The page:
University of Virginia Library


Page 135


Barry was not the man to suffer from headaches;
but his stomach was one that needed to be fortified by
tonics. The sight of his friend, when he discovered the
occupation in which he was engaged, fully aroused him.
He was on his feet in an instant, jerking up his trousers,
and approaching Nettles with the haste of a person who
fears that he may come too late. But there were some
particulars in which Nettles never abandoned his companion.
He was emphatically what young people call
“a good fellow,” and good fellowship implies the necessity
of assisting your friend and facilitating his ready
attainment of all desirable indulgences. In making an
anti-fogmatic for himself, he had not forgotten his comrade.
There was a huge vessel before him, where the
beverage stood in waiting, and Tom, Jones Barry, and
the manager of the amphitheatre, were soon engaged in
a hob-a-nobbing match that didn't stop at a single stoop.
Barry declared himself quite happy. He had enjoyed
a pleasant dream of the magician's wife, and he naturally
inquired after her.

“Look in,” said Tom Nettles, with a smirk to the
manager which Barry did not perceive, while he pointed
the latter to the sanctum where the reconciliation
had taken place the night before. Without a moment's
hesitation, our little hero followed the finger, and found
himself in the lady's dressing-room, her toilet only begun,
and she, in the most loose undress in the world,
employed before the broken mirror which hung from one
of the uprights of the tent. Barry was astounded,
and would have started back; but she saw him in the


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glass, and, wheeling round, at once summoned him,
though in the very sweetest accents, to approach.

“You are just in time,” said she; “I wanted somebody
to lace my jackets.”

“Jackets!” exclaimed Barry, aghast.

“Yes, to be sure! Come now, you're a nice little
fellow, I know. Let me see—you have small fingers.
Show yourself diligent, and help me to fix myself.
That man of mine never gives me any assistance.
There he sleeps. Look at him. He will snore till noon,
and never fairly wakens till it's time to dress for the

She pointed to the end of a wagon that appeared
under a corner of the tent, from which, sure enough,
the ears of Barry detected a very decided snore. But
this did not encourage him. He was utterly astounded
at the new duty required at his hands. In all his experience,
he had never before laced a woman's corsets
—or unlaced them; and he scarcely knew how to understand
the Sultana. But seeing his hesitation, Sultanalike,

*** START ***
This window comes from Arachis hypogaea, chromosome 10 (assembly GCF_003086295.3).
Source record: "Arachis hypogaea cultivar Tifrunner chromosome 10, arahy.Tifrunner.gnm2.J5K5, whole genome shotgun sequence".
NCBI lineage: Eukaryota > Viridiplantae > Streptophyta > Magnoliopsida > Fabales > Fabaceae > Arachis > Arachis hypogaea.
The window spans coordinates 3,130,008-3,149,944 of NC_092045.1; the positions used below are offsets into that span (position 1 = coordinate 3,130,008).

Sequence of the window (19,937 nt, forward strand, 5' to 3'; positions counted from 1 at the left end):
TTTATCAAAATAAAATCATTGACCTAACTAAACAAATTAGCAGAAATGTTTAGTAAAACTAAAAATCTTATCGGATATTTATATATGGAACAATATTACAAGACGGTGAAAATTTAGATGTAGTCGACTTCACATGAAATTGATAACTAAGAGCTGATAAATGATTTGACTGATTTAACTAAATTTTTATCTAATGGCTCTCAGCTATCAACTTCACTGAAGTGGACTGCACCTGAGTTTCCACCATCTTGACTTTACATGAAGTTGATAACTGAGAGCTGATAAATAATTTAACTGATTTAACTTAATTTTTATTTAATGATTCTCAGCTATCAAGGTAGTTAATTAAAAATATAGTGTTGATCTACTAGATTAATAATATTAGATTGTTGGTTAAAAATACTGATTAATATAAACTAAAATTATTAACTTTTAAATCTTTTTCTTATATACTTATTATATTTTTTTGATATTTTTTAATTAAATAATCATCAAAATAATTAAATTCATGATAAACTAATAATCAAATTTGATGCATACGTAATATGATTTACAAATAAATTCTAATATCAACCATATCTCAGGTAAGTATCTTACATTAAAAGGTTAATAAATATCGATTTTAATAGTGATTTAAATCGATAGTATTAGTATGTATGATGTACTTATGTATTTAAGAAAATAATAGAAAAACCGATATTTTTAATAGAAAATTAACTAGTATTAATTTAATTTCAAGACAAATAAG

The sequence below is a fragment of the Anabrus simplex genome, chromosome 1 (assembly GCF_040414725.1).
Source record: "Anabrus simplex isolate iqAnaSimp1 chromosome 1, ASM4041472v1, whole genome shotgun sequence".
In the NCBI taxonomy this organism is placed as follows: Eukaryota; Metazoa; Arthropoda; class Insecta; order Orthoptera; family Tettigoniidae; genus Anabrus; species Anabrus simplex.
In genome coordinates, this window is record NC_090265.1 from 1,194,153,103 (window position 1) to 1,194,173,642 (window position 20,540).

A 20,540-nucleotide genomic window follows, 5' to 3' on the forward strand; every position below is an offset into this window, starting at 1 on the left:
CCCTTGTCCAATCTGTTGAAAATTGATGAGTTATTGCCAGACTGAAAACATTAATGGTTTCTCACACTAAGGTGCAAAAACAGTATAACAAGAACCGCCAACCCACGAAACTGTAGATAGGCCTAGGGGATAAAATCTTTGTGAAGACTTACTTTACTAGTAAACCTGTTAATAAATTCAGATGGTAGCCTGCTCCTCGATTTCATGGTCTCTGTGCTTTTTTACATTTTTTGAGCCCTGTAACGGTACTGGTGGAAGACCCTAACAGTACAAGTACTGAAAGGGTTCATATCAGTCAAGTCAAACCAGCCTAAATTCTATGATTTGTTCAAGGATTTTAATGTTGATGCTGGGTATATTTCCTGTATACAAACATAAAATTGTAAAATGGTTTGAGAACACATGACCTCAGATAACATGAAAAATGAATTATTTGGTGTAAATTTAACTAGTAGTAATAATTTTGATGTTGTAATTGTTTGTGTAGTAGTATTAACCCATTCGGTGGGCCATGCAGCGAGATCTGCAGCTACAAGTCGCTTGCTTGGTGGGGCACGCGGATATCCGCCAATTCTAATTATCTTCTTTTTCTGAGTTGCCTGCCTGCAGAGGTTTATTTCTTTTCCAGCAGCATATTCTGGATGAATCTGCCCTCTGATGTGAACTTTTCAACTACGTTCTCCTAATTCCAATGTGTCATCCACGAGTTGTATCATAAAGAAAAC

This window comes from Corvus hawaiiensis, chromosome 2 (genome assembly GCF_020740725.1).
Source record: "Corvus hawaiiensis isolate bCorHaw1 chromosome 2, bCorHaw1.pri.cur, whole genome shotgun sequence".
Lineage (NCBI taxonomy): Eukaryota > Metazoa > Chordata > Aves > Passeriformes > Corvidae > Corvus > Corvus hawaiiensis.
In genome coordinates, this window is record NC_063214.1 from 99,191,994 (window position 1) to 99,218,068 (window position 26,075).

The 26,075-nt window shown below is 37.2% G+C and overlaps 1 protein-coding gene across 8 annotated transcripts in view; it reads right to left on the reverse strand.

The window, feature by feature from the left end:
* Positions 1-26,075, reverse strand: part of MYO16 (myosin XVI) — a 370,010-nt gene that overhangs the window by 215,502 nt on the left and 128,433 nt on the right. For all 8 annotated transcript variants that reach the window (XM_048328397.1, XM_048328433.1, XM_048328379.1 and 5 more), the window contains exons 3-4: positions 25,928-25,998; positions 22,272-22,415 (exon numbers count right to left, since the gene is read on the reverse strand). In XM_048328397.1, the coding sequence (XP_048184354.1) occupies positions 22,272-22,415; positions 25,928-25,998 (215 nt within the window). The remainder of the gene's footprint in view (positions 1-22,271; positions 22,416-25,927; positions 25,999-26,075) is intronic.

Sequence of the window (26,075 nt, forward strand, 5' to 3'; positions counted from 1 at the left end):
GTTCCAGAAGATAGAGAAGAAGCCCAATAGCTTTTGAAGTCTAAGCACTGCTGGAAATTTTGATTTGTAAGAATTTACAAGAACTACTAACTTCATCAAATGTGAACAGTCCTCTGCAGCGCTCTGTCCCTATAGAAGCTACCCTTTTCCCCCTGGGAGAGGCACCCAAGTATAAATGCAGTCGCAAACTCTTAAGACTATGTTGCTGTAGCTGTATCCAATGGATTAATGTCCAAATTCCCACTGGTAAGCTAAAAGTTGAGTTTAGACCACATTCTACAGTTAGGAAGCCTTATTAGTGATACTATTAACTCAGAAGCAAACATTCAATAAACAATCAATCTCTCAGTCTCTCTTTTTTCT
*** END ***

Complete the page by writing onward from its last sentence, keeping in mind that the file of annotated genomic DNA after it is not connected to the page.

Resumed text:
she stamped her little foot, and repeated her orders.
She did not leave him long doubtful that she was in

“Come,” said she, “what do you wait for? Is it
because you're bashful? Well! at your age! But you
needn't be, here! We know a thing or two! we've no false
modesty here, I assure you. A leg's a leg, with us. We
talk plainly, and are not the worse for it. We don't
make a fuss about shadows as long as we keep the substance;
and indeed, it's only those who have lost the substance
that do. Come, stir yourself, and there's a kiss
to begin with, by way of recompense.”

A few moments found our hero awkwardly busy with
the waist of the Sultana. While thus engaged, the
manager and Tom Nettles came in.

“That woman,” said the manager aloud, “has tired
out every member of the troupe in lacing her. She
will have her waist brought within the narrowest compass,
and she breaks her cords daily in trying to make it


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smaller. There's not a hand among us that she has
not made sore in the abominable work, and now she
takes to our visitors.”

“And why not?” said the Sultana, with the air of the
orient. “Is he not rewarded? It is not often he is
permitted to study a good model.”

“A little too round, madame,” said the manager.

“Too round!” screamed the Sultana.

“Not a bit,” said Tom Nettles, coolly interposing to
span the waist. “An exquisite union of symmetry and

“Strength!” demanded madame.

“Yes, to be sure; strength is necessary to grace, even
in a woman. It's the mistake of too many of the sex
that an air of feebleness is supposed to imply delicacy.
It is rather the reverse. I wish to see vigor with grace;
and a woman ought to seem as capable of a fine wrestle
as of a fine sentiment.”

“I've a great mind to trip your heels for that,” said
the Sultana, pertly.